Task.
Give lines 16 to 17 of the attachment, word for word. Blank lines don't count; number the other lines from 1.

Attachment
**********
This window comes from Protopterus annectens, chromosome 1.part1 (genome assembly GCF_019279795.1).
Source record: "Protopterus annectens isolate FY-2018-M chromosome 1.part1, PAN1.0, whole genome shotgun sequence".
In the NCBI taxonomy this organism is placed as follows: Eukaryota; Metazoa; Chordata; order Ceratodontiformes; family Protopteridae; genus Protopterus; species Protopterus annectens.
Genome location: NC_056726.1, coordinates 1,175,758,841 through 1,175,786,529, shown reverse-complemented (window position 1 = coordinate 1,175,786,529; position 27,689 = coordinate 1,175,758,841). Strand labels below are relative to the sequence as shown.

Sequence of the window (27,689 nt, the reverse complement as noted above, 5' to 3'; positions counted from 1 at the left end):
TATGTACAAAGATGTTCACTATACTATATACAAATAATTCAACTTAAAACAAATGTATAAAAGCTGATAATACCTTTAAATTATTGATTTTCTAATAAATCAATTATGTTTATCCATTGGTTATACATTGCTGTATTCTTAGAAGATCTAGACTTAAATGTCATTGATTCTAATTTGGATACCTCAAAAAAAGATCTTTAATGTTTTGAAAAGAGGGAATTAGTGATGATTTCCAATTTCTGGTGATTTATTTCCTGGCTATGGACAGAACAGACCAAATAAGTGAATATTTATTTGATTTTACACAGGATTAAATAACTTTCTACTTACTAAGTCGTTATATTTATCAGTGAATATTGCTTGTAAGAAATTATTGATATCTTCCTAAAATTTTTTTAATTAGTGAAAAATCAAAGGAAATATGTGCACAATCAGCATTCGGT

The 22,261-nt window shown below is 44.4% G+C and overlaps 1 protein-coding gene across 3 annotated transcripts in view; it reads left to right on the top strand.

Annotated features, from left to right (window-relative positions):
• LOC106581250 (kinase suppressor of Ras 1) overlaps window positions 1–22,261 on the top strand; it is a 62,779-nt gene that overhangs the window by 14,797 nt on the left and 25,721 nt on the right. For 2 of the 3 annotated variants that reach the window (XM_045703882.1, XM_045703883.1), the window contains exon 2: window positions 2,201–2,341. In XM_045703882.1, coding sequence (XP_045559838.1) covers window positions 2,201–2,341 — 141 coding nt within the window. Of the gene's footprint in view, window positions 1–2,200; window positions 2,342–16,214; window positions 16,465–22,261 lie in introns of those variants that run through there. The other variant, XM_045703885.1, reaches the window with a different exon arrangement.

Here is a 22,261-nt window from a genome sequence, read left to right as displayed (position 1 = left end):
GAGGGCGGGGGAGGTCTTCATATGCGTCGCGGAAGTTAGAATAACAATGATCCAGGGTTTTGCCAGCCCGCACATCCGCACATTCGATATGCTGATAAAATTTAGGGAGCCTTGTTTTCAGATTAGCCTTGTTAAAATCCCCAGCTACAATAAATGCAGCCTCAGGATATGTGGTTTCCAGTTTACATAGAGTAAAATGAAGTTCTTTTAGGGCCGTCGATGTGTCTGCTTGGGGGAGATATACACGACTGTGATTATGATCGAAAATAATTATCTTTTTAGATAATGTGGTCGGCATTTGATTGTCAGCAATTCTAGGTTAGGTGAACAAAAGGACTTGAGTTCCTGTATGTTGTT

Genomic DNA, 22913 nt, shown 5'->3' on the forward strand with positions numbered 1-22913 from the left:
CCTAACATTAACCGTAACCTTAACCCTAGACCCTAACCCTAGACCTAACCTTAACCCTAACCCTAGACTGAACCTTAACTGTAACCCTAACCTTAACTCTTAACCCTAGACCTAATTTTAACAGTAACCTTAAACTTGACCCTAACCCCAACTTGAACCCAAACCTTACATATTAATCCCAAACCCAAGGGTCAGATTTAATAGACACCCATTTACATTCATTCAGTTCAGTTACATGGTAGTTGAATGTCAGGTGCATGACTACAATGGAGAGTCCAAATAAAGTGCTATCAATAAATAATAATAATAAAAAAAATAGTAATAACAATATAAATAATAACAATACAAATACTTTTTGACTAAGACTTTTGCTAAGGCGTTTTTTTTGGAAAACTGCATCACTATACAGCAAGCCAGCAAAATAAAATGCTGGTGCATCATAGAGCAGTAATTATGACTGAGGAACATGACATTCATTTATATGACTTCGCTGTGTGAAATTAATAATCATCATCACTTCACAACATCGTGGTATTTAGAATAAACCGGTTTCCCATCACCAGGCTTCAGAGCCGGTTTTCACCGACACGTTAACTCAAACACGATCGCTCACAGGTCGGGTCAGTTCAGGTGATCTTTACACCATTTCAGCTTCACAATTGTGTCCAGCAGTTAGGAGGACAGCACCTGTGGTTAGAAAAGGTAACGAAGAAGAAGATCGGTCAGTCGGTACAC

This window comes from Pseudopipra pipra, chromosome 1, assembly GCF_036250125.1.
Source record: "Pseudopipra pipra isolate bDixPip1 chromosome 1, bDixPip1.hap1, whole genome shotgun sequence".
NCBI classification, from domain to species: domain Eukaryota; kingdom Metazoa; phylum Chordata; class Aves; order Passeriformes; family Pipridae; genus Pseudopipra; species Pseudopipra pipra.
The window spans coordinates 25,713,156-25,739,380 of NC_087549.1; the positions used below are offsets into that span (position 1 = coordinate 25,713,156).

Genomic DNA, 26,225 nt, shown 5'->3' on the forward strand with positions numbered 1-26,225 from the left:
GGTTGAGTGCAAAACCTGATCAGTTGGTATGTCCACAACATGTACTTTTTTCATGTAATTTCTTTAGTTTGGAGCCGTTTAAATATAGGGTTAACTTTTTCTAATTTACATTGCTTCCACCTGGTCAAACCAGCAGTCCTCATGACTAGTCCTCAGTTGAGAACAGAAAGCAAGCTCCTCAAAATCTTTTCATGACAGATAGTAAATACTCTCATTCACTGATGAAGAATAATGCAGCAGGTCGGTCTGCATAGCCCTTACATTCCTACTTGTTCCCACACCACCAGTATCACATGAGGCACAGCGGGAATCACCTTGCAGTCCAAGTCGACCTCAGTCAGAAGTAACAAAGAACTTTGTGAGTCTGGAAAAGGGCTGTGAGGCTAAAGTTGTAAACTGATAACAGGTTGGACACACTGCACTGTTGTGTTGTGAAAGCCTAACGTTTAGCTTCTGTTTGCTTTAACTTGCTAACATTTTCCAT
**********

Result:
NCBI classification, from domain to species: domain Eukaryota; kingdom Metazoa; phylum Chordata; class Aves; order Passeriformes; family Pipridae; genus Pseudopipra; species Pseudopipra pipra.
The window spans coordinates 25,713,156-25,739,380 of NC_087549.1; the positions used below are offsets into that span (position 1 = coordinate 25,713,156).